There are also plenty of conservative complaints about the congressional cave-in on the $18 billion funding for the International Monetary Fund. I’d never thought there would be stomach in Congress to deny an insistent President the funds. They ultimately fear being whipped by Democrats for causing every global crisis because they didn’t kick in the money. I’d hoped they could hold out for a commitment to change IMF personnel, but instead they had to settle for some meaningless figleaf reforms. Nevertheless, for the first time in the 20 years I have been screaming about the evils of the IMF, the fund had to fight through a storm of criticism from both political parties to get its replenishment. It will, however, require the election of a President who will name a Treasury Secretary determined to institute fundamental IMF reforms before change occurs. It is just one of many reasons I’m encouraging Jack Kemp to run. Of the serious potential candidates, only he and Steve Forbes would not fold to the big banks that sustain the IMF.
The severe criticisms of the Republicans for their management of Congress only now are beginning, as the party’s intellectuals take stock of what has been wrought. Here, for example, is the opening of a missive entitled “Grand Old Plunderers” I received this morning from Llewellyn Rockwell of the Von Mises Institute: “What will the despicable GOP brag about at this midterm election? Well, there's their cheerleading for the largest federal budget in the history of the country, squandering fully $1.7 trillion of private wealth to feed the Leviathan state. There's the failure of Congress to provide tax relief to a people more oppressed than ever before. There's the budgetary cave-in to a newly emboldened left-wing of the Clinton administration. The House Republicans just voted for impeachment hearings, and clearly GOP leaders despise Clinton personally. But the budget negotiations prove that Congress and the White House do not differ on any matter of principle. They agree on a huge role for government in education, tax funds for the IMF, farm welfare, the glories of foreign aid, and the need for ever-more medical largesse, and that's just the beginning.”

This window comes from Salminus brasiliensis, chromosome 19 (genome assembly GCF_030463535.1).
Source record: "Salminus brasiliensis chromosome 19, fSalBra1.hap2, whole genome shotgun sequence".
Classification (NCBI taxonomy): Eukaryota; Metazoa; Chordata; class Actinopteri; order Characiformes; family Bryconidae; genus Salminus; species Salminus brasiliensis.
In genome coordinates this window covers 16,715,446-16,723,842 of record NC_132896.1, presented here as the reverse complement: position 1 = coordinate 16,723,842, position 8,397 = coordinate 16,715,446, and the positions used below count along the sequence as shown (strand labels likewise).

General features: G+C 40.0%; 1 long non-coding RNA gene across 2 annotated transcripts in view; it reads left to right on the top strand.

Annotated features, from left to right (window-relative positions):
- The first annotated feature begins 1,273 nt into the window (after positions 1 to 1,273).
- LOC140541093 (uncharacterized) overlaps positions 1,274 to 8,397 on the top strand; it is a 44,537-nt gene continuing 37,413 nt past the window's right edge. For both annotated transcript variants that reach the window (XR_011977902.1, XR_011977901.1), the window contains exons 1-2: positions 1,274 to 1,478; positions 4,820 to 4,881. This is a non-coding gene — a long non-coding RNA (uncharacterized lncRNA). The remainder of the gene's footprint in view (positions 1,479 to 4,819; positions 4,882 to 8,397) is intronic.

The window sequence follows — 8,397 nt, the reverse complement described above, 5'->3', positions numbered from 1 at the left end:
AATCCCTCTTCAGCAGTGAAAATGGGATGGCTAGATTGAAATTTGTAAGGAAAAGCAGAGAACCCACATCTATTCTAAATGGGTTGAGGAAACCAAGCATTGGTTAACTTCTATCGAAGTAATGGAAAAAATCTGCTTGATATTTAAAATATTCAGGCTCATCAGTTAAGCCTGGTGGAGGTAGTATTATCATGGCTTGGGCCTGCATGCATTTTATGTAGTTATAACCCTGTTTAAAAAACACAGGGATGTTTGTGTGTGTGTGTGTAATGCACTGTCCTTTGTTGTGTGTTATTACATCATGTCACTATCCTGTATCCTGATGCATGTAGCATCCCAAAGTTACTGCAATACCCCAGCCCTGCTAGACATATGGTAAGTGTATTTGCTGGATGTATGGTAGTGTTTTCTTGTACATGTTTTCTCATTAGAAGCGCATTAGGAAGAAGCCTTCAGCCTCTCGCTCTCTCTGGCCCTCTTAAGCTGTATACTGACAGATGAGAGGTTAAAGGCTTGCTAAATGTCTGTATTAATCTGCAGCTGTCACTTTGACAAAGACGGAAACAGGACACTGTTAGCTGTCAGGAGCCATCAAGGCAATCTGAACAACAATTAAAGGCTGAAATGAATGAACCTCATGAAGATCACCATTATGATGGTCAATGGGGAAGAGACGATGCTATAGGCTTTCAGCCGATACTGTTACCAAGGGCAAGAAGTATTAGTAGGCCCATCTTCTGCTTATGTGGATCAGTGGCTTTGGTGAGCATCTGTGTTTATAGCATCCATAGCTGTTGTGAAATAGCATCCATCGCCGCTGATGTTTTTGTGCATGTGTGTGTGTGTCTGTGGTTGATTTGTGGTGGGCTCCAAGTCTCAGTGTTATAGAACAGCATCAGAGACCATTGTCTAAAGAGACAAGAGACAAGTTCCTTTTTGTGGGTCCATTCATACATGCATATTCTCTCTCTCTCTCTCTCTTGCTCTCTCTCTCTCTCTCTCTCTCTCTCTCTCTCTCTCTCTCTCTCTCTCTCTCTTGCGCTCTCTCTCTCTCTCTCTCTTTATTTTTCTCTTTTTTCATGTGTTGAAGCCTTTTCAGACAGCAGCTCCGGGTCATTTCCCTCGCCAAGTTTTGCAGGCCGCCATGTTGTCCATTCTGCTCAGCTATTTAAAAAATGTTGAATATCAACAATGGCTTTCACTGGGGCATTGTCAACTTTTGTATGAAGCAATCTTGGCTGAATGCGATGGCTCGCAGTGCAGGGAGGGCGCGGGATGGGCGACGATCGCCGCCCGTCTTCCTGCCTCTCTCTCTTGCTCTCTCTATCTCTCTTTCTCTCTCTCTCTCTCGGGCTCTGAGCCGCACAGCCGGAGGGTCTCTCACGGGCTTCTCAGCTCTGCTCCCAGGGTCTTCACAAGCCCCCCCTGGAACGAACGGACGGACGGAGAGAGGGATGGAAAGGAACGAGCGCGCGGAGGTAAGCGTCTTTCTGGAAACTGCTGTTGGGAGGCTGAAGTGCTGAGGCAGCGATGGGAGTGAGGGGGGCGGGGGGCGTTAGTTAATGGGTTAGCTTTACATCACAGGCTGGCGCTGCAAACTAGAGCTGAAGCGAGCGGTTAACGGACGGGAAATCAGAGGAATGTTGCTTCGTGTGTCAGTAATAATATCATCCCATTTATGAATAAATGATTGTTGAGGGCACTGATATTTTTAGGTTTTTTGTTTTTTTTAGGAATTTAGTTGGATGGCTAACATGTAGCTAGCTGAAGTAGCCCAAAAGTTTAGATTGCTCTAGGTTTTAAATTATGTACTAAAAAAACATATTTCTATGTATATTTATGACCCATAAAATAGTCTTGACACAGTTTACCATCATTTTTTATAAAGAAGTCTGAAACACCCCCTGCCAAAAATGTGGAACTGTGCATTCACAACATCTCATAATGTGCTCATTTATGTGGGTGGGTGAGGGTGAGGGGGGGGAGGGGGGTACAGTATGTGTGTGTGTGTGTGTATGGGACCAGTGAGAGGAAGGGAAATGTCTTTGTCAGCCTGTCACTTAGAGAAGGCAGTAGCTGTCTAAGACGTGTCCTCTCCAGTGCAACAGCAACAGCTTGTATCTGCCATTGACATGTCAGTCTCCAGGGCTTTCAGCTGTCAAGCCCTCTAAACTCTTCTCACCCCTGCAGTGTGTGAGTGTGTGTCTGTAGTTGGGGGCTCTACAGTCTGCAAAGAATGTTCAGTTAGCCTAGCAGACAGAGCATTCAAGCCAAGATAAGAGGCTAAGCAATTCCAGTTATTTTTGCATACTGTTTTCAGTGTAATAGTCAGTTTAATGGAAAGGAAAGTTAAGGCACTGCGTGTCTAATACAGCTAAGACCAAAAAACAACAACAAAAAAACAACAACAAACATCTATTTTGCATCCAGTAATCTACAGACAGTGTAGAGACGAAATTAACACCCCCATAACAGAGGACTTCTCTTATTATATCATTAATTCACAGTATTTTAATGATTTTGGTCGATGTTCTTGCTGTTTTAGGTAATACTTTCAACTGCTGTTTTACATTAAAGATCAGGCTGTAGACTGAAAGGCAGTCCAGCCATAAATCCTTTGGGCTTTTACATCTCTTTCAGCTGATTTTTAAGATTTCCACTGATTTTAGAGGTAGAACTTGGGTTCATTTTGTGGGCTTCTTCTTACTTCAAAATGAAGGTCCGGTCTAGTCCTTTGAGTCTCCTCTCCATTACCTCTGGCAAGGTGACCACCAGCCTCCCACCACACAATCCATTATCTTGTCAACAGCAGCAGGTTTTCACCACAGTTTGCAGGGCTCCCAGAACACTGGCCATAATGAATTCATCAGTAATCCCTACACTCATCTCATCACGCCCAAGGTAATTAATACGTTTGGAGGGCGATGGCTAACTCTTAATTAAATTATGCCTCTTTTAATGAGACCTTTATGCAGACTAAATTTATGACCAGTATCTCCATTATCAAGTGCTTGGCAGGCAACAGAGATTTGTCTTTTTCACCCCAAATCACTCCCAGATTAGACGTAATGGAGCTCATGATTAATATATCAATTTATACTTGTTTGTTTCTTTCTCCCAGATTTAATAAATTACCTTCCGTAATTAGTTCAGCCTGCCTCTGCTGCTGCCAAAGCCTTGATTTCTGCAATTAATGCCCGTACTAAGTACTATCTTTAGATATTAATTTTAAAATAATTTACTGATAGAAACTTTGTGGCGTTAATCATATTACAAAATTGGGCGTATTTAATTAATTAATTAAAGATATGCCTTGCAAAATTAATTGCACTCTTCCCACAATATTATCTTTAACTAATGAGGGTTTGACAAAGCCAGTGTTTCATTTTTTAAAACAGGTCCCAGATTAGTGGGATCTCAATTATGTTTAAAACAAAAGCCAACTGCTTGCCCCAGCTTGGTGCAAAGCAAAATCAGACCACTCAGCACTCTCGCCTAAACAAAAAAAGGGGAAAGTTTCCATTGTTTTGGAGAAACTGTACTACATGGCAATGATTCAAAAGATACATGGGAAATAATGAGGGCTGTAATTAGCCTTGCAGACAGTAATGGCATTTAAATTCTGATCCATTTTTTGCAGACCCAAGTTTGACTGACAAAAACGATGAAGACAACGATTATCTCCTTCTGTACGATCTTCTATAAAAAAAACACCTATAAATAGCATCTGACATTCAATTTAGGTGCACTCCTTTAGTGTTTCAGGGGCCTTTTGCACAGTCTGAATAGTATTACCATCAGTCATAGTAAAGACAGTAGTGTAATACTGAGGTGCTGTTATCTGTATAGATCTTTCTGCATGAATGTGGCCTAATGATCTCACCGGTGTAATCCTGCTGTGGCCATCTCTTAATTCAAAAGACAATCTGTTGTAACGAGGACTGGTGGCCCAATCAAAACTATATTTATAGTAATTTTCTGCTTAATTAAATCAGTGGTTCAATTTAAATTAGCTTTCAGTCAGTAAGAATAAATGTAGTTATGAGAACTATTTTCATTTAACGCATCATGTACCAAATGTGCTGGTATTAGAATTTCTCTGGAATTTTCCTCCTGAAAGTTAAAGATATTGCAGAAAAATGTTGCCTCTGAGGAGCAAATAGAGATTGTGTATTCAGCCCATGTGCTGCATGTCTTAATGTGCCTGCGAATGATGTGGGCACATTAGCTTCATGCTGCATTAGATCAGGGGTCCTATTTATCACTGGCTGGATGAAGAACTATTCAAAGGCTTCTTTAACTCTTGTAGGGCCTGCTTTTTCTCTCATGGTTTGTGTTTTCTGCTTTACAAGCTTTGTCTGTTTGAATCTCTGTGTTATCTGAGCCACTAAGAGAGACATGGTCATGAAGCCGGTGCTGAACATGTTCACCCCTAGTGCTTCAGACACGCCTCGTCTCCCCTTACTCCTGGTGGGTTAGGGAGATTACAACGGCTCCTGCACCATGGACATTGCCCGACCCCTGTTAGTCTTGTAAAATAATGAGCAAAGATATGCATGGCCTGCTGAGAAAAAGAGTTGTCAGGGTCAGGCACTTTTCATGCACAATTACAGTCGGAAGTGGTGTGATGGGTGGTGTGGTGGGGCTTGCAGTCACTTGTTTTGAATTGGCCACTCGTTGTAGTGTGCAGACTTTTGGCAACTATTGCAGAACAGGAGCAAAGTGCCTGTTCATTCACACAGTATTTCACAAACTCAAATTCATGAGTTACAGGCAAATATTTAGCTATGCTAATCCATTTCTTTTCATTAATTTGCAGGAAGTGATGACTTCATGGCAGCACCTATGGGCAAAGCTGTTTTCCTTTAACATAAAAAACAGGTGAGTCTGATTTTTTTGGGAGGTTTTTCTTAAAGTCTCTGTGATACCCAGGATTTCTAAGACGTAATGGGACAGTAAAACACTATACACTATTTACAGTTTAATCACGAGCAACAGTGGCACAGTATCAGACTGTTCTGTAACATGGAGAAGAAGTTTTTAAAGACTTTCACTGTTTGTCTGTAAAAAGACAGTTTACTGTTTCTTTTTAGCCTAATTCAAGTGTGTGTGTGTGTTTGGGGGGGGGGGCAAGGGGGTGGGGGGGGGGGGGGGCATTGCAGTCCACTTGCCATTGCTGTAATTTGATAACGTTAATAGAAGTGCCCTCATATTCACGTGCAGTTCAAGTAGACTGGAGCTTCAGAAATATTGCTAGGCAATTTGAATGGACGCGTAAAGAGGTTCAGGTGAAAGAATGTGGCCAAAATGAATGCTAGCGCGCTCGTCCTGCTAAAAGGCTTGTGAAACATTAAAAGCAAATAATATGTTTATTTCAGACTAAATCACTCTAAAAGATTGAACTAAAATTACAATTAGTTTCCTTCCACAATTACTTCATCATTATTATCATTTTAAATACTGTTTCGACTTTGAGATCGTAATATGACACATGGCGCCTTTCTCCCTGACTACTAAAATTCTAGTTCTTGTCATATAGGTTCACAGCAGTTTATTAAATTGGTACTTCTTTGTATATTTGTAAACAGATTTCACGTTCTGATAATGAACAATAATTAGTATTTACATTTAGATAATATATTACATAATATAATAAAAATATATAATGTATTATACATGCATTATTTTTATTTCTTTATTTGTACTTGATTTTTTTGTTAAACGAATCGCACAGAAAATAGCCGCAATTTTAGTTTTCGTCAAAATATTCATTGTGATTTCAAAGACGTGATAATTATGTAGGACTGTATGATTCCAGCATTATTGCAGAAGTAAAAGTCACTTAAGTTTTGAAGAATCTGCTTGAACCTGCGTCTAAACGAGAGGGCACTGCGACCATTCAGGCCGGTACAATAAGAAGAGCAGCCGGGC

Well, yes, but. When the 105th Congress was elected in 1996 along with the re-election of Bill Clinton, the Republicans had no mandate but to work with the President to balance the budget and hope to get at least a small tax cut. The President had a mandate to make sure the Republicans did not try to pay for tax cuts with spending cuts on widows and orphans. Without a clearer mandate, the divided government could really not do much more than it did. The problem really began when the GOP in 1996 decided to nominate Bob Dole as its standard bearer, essentially knowing he would lose gracefully to the newly popular Clinton. At least the voters would give Republicans control of Congress as a check on any bright ideas from Clinton. I’ve just written a book on the subject, The Last Race of the 20th Century,* which argues that the race was less about competing personalities than of spent political forces. It was all but inevitable that we now would be treading water, waiting for the big event in 2000, when hopefully a global agenda will be confronted and brought to a relatively clear resolution. No deals on more divided government.